Sinotaia guangdungensis (Kobelt, 1906)
Common name: Chinese River Snail
Original name: Vivipara quadrata heudei var. guangdungensis Kobelt, 1906. Kobelt, W. (1906). Die Gattung Paludina Lam. (Vivipara Montfort). Neue Folge. In Abbildungen nach der natur. Systematisches Conchylien-Cabinet 1(21): 97-128, plates 15-19, 21.
Type locality: Canton, (Guangzhou) Guangdong Province, China.
Under logs, rocks etc. in river. Although the biology of this taxon has not been studied, its anatomy shows that it is a suspension feeder, using the gill for filtering food from the water as in other viviparids, and that it broods its eggs in the pallial oviduct.
Introduced from southern China by way of the aquarium trade and is (was?) established in the freshwater part of the Lane Cove River, Sydney, New South Wales (Shea 1994). There is, to date, no evidence of it having spread beyond that locality.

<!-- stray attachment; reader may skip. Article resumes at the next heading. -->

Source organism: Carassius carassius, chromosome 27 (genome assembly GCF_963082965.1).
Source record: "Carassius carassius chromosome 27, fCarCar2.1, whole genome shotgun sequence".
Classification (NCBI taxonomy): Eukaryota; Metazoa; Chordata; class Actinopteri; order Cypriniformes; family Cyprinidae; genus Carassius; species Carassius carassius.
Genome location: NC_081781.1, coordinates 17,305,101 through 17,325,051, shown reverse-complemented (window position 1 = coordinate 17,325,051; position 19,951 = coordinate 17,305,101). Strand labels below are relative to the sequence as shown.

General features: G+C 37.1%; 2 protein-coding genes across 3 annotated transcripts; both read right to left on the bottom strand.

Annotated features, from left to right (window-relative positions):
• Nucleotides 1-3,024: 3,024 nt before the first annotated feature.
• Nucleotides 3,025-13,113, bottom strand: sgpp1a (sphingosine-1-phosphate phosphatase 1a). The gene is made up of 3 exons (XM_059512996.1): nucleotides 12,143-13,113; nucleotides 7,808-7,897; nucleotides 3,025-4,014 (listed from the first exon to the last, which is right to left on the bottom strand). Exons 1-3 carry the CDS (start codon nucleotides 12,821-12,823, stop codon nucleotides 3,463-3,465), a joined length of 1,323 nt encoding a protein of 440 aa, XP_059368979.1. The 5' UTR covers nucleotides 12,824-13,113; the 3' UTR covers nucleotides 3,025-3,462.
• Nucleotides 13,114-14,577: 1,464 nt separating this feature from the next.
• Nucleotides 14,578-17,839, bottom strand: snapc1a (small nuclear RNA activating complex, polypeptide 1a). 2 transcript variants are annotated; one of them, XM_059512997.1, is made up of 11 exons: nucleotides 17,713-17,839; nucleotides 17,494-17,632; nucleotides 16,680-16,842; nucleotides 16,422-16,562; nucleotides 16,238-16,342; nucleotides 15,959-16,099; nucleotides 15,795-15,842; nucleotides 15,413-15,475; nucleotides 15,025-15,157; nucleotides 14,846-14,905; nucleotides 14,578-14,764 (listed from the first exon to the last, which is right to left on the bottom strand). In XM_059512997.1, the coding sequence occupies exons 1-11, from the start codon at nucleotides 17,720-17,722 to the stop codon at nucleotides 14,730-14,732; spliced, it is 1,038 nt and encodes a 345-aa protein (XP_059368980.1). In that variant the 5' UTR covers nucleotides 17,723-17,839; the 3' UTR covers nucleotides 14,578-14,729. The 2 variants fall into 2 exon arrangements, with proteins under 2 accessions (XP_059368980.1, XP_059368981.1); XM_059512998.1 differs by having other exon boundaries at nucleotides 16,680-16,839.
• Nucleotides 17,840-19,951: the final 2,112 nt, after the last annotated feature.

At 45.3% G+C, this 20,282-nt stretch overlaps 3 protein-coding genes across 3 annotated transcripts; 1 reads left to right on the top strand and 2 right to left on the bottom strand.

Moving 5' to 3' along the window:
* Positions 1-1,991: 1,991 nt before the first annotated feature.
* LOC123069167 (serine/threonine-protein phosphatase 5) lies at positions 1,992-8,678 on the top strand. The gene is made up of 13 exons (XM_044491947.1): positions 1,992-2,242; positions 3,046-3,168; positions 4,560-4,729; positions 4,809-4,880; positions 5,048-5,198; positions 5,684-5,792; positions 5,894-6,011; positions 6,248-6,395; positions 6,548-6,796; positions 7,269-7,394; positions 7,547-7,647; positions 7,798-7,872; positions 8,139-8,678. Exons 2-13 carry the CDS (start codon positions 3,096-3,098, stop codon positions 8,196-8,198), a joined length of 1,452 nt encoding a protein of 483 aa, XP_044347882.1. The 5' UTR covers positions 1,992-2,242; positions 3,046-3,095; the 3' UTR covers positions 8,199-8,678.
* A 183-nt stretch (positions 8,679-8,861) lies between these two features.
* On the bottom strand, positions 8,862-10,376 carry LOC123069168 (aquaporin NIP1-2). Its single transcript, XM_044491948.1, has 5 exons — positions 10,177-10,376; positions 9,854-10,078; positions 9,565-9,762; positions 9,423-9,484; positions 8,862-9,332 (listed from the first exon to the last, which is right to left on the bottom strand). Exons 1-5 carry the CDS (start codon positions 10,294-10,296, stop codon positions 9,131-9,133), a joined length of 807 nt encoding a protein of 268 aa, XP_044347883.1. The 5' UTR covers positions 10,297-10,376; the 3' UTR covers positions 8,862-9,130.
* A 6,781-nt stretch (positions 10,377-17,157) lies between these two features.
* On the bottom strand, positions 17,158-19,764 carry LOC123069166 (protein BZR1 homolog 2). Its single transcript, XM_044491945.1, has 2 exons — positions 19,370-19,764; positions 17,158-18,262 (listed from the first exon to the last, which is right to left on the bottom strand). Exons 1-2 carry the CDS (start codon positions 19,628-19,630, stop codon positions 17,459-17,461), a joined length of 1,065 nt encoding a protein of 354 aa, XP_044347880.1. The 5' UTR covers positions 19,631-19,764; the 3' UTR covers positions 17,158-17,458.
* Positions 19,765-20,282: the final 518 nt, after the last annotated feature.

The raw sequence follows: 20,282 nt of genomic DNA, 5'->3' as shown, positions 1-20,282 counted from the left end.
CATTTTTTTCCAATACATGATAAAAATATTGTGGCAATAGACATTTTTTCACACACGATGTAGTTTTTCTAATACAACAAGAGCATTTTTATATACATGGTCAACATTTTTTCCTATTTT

Previously referred to the African genus Bellamya.
Beesley, P. L., Ross, G. J. B. & Wells, A., Eds. (1998). Mollusca: The Southern Synthesis. Parts A & B. Melbourne, CSIRO Publishing.
Ng T. H., Tan S. K. & Yeo D. C. J. (2014). The taxonomy, distribution and introduction history of the earliest reported alien freshwater mollusc in Singapore - Sinotaia guangdungensis (Gastropoda: Vivivapidae). Malacologia 57: 401-408.
Shea, M. (1994). The Chinese viviparid snail Bellamya heudei guangdungensis (Kobelt, 1906) in Australia (Prosobranchia: Viviparidae). Molluscan Research 15: 3-11.
Vail, V. A. (1977). Comparative reproductive anatomy of 3 viviparid gastropods. Malacologia 16: 519-540.
Ximena, M. C. O. & Cuezzo, M. G. (2012). Discovery of an established population of a non-native species of Viviparidae (Caenogastropoda) in Argentina Molluscan Research 32: 121–131.
Zilch, A. (1955). Die Typen und Typoide des Natur-Museums Senckenberg, 14: Mollusca, Viviparidae. Archiv für Molluskenkunde 84: 45-86.